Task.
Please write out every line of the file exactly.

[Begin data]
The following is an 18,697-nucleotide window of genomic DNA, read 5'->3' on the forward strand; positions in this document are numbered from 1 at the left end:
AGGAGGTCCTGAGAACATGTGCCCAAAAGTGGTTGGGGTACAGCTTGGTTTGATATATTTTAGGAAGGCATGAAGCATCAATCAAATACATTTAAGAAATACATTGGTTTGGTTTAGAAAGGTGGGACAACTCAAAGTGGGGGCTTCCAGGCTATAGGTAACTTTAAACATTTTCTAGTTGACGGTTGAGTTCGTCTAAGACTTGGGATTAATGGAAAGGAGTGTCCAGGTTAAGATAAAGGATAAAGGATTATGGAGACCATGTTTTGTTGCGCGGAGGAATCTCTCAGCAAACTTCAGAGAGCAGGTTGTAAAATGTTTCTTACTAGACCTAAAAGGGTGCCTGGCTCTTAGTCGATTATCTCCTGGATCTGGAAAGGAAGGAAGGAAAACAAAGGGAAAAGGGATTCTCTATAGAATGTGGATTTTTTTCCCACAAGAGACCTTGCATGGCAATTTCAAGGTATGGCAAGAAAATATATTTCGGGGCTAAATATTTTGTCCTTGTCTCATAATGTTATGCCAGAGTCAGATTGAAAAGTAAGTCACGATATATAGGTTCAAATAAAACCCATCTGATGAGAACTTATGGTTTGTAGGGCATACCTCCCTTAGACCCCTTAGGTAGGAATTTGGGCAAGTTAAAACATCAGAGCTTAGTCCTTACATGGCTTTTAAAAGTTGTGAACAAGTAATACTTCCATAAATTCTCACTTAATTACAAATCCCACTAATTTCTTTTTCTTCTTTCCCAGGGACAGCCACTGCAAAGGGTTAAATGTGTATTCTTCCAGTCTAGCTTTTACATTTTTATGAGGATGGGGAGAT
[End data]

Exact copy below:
The following is an 18,697-nucleotide window of genomic DNA, read 5'->3' on the forward strand; positions in this document are numbered from 1 at the left end:
AGGAGGTCCTGAGAACATGTGCCCAAAAGTGGTTGGGGTACAGCTTGGTTTGATATATTTTAGGAAGGCATGAAGCATCAATCAAATACATTTAAGAAATACATTGGTTTGGTTTAGAAAGGTGGGACAACTCAAAGTGGGGGCTTCCAGGCTATAGGTAACTTTAAACATTTTCTAGTTGACGGTTGAGTTCGTCTAAGACTTGGGATTAATGGAAAGGAGTGTCCAGGTTAAGATAAAGGATAAAGGATTATGGAGACCATGTTTTGTTGCGCGGAGGAATCTCTCAGCAAACTTCAGAGAGCAGGTTGTAAAATGTTTCTTACTAGACCTAAAAGGGTGCCTGGCTCTTAGTCGATTATCTCCTGGATCTGGAAAGGAAGGAAGGAAAACAAAGGGAAAAGGGATTCTCTATAGAATGTGGATTTTTTTCCCACAAGAGACCTTGCATGGCAATTTCAAGGTATGGCAAGAAAATATATTTCGGGGCTAAATATTTTGTCCTTGTCTCATAATGTTATGCCAGAGTCAGATTGAAAAGTAAGTCACGATATATAGGTTCAAATAAAACCCATCTGATGAGAACTTATGGTTTGTAGGGCATACCTCCCTTAGACCCCTTAGGTAGGAATTTGGGCAAGTTAAAACATCAGAGCTTAGTCCTTACATGGCTTTTAAAAGTTGTGAACAAGTAATACTTCCATAAATTCTCACTTAATTACAAATCCCACTAATTTCTTTTTCTTCTTTCCCAGGGACAGCCACTGCAAAGGGTTAAATGTGTATTCTTCCAGTCTAGCTTTTACATTTTTATGAGGATGGGGAGAT